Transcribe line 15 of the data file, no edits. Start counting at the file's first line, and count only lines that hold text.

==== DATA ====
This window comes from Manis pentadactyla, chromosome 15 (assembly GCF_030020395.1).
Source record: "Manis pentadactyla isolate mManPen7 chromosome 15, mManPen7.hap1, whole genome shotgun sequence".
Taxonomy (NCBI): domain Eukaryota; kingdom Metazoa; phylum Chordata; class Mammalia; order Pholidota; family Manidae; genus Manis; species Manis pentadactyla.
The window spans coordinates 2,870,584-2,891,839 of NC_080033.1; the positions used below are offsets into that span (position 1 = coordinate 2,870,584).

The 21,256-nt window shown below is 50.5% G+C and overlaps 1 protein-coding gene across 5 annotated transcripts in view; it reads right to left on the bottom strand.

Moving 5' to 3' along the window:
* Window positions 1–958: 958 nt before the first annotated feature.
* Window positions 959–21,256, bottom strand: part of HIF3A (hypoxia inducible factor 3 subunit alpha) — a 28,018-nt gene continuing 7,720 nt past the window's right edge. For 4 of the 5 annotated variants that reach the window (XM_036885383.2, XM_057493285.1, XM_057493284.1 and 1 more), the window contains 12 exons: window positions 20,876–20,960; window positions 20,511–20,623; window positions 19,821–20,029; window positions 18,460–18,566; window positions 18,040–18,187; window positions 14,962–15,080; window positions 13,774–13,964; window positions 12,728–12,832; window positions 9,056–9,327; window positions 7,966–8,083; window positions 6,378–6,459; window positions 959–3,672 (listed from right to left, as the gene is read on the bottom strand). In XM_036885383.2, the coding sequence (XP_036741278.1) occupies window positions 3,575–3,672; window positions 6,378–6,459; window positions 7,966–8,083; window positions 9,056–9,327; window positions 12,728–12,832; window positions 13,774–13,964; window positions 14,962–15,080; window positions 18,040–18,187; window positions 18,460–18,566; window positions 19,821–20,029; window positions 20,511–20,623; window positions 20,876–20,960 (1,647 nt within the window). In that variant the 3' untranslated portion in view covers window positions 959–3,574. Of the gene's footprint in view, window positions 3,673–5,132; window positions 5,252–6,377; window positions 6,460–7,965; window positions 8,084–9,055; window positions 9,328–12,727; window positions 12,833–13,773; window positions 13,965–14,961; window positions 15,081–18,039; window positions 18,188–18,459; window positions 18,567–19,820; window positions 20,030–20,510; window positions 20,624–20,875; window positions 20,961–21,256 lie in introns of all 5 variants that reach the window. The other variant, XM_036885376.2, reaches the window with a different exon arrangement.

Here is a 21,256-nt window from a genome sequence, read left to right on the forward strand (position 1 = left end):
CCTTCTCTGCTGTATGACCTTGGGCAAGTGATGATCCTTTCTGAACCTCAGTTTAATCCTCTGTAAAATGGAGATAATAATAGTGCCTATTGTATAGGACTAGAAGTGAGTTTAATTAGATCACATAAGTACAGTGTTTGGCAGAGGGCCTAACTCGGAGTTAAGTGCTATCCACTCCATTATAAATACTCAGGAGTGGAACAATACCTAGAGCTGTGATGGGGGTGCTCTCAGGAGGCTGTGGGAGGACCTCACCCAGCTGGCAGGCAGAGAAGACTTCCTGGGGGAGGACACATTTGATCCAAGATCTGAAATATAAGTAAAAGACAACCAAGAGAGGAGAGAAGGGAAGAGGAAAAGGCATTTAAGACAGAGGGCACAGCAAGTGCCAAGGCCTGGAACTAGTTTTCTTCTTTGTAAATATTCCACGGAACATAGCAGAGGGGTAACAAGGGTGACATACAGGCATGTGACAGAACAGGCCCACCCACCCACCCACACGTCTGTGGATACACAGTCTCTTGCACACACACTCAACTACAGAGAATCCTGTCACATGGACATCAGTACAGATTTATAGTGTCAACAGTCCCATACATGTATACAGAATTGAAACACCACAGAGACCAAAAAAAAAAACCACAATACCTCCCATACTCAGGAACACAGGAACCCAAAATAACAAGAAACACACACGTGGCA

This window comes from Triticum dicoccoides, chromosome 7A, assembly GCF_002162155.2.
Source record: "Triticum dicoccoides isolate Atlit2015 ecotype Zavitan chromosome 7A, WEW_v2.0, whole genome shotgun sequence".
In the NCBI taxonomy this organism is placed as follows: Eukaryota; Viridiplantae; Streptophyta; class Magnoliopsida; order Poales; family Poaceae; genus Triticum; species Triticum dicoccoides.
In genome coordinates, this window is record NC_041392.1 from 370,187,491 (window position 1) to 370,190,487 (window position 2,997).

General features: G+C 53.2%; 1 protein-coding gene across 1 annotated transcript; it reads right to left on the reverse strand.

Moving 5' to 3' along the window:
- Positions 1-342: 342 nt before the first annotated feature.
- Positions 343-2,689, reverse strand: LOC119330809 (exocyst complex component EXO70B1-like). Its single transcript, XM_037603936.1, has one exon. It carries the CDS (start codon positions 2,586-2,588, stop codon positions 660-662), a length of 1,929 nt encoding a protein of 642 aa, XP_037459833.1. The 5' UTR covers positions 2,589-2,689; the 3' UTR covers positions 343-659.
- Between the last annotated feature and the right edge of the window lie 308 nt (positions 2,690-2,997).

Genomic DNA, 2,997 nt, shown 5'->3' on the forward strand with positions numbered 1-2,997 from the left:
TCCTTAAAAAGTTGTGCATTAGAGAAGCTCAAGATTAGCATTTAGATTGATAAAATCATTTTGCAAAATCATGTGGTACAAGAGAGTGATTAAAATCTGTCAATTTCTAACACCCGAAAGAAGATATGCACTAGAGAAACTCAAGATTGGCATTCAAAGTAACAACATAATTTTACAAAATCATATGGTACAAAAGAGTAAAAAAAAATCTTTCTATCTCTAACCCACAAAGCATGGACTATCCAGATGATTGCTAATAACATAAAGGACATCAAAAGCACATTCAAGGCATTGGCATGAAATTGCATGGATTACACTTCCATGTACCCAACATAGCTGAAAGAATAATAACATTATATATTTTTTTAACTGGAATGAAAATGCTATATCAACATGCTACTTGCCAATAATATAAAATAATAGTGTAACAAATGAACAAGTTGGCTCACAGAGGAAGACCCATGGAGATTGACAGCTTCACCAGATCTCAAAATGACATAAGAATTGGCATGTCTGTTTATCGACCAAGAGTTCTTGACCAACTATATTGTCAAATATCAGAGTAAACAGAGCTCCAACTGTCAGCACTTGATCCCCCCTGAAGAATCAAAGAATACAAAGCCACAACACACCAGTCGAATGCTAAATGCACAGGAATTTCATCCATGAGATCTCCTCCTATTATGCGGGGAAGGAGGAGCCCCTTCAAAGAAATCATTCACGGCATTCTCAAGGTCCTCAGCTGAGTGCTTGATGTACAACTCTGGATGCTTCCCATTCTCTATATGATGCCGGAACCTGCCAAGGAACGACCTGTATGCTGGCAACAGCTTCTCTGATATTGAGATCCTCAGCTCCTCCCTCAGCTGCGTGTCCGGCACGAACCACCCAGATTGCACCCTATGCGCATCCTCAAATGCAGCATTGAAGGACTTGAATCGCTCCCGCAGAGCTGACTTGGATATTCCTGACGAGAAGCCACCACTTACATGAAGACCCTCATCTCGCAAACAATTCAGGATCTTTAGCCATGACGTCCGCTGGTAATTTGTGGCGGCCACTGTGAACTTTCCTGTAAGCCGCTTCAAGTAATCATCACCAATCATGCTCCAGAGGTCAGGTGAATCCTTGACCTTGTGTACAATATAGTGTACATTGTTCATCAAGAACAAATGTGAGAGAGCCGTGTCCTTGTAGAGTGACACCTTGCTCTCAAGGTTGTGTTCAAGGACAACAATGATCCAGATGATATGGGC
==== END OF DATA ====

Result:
General features: G+C 53.2%; 1 protein-coding gene across 1 annotated transcript; it reads right to left on the reverse strand.